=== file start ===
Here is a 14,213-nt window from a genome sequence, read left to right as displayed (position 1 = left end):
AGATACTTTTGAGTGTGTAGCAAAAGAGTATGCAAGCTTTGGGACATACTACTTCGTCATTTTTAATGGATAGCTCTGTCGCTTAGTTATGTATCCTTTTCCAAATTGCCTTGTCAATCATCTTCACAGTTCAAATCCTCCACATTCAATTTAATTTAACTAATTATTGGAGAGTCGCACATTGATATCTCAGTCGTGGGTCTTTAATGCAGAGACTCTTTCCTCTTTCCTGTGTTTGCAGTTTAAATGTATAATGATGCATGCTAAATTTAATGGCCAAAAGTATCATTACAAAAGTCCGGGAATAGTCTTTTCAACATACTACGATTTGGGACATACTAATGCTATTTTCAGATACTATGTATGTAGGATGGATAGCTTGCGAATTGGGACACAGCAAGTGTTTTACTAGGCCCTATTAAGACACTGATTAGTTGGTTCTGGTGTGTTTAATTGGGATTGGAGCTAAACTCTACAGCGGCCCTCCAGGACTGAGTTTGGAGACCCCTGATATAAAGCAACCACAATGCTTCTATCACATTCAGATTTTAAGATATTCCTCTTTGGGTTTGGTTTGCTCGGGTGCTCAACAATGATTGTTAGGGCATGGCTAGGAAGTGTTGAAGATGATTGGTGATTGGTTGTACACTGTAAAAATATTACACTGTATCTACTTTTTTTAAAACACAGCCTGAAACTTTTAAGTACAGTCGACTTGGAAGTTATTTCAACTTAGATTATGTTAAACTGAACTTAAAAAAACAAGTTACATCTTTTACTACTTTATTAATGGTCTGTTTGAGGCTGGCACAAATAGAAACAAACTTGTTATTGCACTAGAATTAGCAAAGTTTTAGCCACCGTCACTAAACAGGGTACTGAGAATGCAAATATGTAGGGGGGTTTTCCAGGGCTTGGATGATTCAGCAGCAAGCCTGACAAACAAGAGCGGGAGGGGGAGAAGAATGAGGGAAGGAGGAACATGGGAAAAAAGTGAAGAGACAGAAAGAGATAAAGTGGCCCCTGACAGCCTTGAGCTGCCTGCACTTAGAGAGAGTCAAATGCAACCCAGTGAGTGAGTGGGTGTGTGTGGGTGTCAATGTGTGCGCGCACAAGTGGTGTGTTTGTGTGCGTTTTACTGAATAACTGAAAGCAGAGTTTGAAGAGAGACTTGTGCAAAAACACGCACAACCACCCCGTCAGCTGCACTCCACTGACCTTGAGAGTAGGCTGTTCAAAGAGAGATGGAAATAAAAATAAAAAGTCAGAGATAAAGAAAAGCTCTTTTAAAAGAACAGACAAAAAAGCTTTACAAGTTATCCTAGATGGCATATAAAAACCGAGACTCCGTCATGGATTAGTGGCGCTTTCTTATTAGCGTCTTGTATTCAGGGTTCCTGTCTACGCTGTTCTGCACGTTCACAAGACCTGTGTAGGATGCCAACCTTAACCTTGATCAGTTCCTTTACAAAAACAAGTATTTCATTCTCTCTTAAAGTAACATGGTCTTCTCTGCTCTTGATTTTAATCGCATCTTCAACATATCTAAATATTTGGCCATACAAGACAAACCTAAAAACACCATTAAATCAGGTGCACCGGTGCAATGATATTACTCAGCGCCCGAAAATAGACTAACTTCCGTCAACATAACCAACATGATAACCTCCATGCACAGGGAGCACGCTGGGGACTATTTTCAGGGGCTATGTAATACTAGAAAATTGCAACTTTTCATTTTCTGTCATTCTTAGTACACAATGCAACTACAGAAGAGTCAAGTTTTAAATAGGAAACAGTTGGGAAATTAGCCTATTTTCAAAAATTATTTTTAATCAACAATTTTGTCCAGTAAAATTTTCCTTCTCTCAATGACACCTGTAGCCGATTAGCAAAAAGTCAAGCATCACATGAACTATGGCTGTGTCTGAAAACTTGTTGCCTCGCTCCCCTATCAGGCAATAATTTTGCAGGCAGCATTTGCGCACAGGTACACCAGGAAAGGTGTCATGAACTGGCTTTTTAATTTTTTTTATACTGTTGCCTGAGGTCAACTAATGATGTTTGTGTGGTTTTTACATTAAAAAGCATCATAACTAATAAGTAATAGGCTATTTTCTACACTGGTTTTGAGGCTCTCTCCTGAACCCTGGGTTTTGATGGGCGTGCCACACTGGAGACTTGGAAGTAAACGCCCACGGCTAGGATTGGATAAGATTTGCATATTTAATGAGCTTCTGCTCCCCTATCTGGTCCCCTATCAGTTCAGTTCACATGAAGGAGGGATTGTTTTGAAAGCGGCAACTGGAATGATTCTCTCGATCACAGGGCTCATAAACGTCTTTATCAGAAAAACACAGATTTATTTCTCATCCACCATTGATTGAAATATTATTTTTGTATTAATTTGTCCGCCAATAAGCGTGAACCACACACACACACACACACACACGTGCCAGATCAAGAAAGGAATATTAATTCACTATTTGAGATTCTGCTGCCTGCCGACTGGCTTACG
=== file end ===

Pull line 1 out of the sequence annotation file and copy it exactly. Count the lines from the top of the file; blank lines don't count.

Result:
Here is a 14,213-nt window from a genome sequence, read left to right as displayed (position 1 = left end):